Of all the wild and raw emotions flying around in Spike Jonze's "Where the Wild Things Are," the one I hadn't counted on feeling during the flick was sympathy for all the studio suits who had to market it.
When they finally sat down to watch it, however, rather than fighting with Jonze for years and years, I'm confident that like me, most of them found that - despite the movie's often-lumbering pace - he got all you possibly could and more out of Maurice Sendak's magical book by turning it into a glimpse into a 9-year-old's troubled mind.
And it certainly helps that the 9-year-old in question was played by Max Records, though the studio fought him on that choice too. As the movie Max, young Mr. Records captures his state of mind perfectly, wanting to be - and often acting like - a savage while at the same time unable to mask the fear and doubt that cloud up his life. As he rampages through the woods with his wild creations, Jonze isn't afraid to let young Max get as sweaty and snotty (enough to match his attitude) as a kid would left to his own devices. My favorite Max moment, however, came early on as you see the perfectly reasonable horror on his face after a teacher tells him the sun is going to die. It's all around certainly the best movie performance by a youngster this year.
In fact, what I was most surprised to find about Jonze's movie is that, as magical as the realm of Max's wild things often is, the best segment is the first 20 minutes or so that take place in Max's often-cruel (at least in his eyes) real world. Jonze and screenwriter Dave Eggers deftly flesh out the details that will shape Max's fantasy world once he runs away from it all, from his sister's friends who destroy his igloo (but only after he started a snowball fight) to his sister and mother who don't pay enough attention to him. Best of all is that, though it's a small role, the writers and Catherine Keener quickly turn the mother into a harried, lonely but mostly sympathetic character (and I loved that scene where she distracted herself from the tedium of work by typing into a report the much-more-fun story she cajoles Max into telling her about the consequences of vampires biting buildings.)
But, of course, it's supposed to be all about the wild things here, and that's where the movie will lose some audience members - young and old - because of just how morose they often turn out to be. Here too, however, it's still written with a lively spirit as it is all filmed by Jonze and cinematographer Lance Acord with an inquisitive touch, always making us uninvited guests at this savage summit of creatures infused with all of Max's simmering frustrations.
What made it all work so well for me was that though there are often some complicated psychological issues being hashed out, Jonze and Eggers have enough confidence in the audience that they never tell us directly what's going on but instead just let it all unfold in front of us, often in the most beautiful ways. It's the alluring landscape (in Australia, if I'm not mistaken) juxtaposed with the consequences of the wild things acting out all of Max's most savage wishes (the snowball fight turns into a dirt clomp fight, and the igloo becomes the greatest fort of all time) that give the movie most of its power.
And though the actors who voice the wild things all do a a great job (James Gandolfini as Max's alter ego Carol and Lauren Ambrose as K.W., who embodies Max's sister, in particular), it's the CGI folks who create the facial expressions for the wild things who are some of the real stars. The thing that bugs me most about computer-enhanced animation is that, particularly with human beings, they just get more and more bizarre as animators try to make them look more "real." With the wild things, however, using giant puppet suits from the Henson shop that are inhabited with actors other than the voice stars, the emotions portrayed through computer animation are more moving and ultimately satisfying than anything ever created by the power of 3-D.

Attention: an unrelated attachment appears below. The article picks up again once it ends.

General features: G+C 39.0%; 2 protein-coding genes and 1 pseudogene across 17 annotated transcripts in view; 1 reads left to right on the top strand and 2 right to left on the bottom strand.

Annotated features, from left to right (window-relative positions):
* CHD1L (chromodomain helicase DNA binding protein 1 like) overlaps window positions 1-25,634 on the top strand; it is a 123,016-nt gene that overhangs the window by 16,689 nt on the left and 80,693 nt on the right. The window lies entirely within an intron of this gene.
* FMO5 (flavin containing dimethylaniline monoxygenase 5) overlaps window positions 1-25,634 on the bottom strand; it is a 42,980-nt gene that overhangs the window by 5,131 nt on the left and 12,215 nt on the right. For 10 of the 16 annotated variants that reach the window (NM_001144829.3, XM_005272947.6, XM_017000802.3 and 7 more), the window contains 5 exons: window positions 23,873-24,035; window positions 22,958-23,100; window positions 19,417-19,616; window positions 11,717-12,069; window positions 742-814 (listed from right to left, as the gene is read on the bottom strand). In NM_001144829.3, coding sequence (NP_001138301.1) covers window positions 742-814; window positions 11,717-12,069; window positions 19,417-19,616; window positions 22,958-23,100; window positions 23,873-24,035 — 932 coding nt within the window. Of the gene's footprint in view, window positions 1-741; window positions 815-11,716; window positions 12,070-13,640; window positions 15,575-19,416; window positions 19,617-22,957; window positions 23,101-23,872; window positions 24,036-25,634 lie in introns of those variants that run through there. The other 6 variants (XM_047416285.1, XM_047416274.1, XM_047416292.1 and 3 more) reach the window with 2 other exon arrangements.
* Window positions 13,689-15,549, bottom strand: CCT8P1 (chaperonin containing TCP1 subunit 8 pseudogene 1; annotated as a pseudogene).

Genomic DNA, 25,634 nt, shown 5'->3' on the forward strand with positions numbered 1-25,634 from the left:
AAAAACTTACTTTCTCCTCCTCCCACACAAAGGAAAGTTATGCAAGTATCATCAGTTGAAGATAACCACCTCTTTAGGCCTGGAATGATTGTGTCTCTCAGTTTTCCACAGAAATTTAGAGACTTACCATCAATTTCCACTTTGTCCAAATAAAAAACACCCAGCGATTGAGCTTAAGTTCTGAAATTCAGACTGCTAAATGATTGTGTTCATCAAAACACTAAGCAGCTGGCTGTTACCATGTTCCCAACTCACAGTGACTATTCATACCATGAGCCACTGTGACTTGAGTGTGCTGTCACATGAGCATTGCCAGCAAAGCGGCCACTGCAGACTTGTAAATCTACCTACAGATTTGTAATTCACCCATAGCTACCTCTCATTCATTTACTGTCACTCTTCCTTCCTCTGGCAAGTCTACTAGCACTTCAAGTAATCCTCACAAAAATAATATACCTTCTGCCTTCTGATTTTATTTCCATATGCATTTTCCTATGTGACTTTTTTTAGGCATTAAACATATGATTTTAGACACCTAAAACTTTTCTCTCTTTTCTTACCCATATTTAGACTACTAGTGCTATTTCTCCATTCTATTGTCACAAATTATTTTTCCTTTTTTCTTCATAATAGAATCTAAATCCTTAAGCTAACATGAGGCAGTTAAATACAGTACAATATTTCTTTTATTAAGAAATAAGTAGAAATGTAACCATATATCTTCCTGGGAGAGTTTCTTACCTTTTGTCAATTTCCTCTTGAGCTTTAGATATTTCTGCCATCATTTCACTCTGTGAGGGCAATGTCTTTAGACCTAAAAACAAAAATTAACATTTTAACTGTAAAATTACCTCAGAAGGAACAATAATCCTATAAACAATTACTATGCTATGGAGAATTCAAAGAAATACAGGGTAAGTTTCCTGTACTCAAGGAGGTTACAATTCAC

I've probably gone on long enough about all this splendid mess, but I wanted to take issue with one particularly annoying criticism that I read of the ending (but the critic will remain nameless - no name-calling here.) If you somehow don't know how the story ends and don't want to, please just skip to the next paragraph. When Max finally returns home after learning that "All Is Love" (as expressed in the often-enchanting soundtrack by Karen O and the Kids, which you can listen to here by clicking on the widget at right) and that, no matter how big a fort you build, you really can't "keep all the sadness out," he's welcomed home by a relieved Keener with a smile and a warm meal. One rather snotty and condescending review I read of this flick took big issue with this because Max is never punished for first berating his mother (and threatening to eat her!) and then, of course, running away. Well, I'm not a parent myself, but if my kid had run away like that, though I'd certainly be a little angry, I certainly hope I'd first be happy to have him back and give him the meal he so impetuously skipped out on. Punishment may surely have come, but in that instant, I thought Keener, a definite favorite around these parts, just captured the moment perfectly.
And in the end, I suppose all those Warner Bros folks who fought this before ultimately giving in and putting together a rather brilliant marketing campaign certainly have to be smiling now that the flick took in $12 million on Friday alone and clobbered all its competitors. Huzzah to that, and if you haven't seen it yet, I encourage all movie fans young in body and heart to take it all in. Peace out.